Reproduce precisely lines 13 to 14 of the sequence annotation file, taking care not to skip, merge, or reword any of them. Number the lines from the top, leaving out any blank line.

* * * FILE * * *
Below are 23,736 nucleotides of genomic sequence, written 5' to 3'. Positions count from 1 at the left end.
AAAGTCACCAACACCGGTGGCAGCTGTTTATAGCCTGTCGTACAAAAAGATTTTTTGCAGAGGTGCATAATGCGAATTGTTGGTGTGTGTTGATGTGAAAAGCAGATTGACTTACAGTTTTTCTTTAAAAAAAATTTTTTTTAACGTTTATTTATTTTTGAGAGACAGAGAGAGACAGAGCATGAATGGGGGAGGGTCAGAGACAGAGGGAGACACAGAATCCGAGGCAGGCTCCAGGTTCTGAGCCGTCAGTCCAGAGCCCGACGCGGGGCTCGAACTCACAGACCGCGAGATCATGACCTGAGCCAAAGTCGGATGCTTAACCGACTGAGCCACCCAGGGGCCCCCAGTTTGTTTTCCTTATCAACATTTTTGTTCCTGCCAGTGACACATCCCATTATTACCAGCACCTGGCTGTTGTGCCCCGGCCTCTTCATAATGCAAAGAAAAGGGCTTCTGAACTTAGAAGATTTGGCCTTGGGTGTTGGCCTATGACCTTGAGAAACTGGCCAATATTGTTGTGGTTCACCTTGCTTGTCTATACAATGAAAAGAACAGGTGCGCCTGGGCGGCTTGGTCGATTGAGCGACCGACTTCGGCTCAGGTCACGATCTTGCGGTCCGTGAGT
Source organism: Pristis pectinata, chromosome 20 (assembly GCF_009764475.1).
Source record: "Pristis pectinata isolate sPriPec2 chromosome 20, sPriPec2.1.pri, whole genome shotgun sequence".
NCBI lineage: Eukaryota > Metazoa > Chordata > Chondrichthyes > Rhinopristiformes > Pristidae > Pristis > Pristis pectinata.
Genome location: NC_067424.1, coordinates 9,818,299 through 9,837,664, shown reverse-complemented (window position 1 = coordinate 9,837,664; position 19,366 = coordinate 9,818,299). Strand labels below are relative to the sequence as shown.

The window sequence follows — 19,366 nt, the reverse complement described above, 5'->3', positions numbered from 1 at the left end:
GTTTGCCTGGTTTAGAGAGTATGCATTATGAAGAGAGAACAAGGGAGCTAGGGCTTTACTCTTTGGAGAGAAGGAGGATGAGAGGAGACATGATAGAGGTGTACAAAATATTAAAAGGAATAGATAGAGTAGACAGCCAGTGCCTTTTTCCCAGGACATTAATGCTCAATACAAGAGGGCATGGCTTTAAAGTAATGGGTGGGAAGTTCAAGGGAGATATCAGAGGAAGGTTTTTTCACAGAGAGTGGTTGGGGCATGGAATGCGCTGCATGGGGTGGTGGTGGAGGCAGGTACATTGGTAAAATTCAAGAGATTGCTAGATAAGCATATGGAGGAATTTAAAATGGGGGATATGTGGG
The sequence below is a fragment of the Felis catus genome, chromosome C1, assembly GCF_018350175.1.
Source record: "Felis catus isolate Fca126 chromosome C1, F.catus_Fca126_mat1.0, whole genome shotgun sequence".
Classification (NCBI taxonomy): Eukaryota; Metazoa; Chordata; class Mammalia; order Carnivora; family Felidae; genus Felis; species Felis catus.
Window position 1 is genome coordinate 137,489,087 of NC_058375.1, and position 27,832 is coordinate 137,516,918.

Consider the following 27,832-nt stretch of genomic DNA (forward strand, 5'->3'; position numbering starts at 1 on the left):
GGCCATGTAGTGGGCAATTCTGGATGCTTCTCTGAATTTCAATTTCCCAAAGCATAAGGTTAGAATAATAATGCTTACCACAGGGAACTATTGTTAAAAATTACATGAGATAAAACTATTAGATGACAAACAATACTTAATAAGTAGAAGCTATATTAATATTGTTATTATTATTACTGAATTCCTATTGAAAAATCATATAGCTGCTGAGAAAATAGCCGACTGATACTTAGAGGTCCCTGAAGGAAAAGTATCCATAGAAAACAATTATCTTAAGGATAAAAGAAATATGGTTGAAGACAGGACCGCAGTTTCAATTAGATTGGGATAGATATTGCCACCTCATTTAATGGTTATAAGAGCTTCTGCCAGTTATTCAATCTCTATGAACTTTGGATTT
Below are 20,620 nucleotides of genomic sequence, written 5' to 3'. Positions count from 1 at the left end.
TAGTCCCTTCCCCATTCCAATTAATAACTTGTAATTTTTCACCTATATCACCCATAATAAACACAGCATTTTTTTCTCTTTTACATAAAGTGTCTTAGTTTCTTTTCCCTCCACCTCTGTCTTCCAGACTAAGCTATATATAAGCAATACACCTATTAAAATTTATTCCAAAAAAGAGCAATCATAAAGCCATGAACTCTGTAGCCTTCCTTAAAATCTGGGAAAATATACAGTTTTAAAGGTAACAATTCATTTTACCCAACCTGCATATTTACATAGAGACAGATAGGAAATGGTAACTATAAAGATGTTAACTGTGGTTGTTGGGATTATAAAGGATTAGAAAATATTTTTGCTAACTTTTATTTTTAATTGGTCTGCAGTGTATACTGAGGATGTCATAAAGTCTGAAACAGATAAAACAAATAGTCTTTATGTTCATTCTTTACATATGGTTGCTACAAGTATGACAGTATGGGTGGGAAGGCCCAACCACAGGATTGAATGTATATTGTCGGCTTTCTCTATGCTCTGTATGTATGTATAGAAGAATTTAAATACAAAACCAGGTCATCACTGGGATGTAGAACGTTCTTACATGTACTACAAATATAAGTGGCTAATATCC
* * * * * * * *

Consider the following 27,832-nt stretch of genomic DNA (forward strand, 5'->3'; position numbering starts at 1 on the left):
GGCCATGTAGTGGGCAATTCTGGATGCTTCTCTGAATTTCAATTTCCCAAAGCATAAGGTTAGAATAATAATGCTTACCACAGGGAACTATTGTTAAAAATTACATGAGATAAAACTATTAGATGACAAACAATACTTAATAAGTAGAAGCTATATTAATATTGTTATTATTATTACTGAATTCCTATTGAAAAATCATATAGCTGCTGAGAAAATAGCCGACTGATACTTAGAGGTCCCTGAAGGAAAAGTATCCATAGAAAACAATTATCTTAAGGATAAAAGAAATATGGTTGAAGACAGGACCGCAGTTTCAATTAGATTGGGATAGATATTGCCACCTCATTTAATGGTTATAAGAGCTTCTGCCAGTTATTCAATCTCTATGAACTTTGGATTT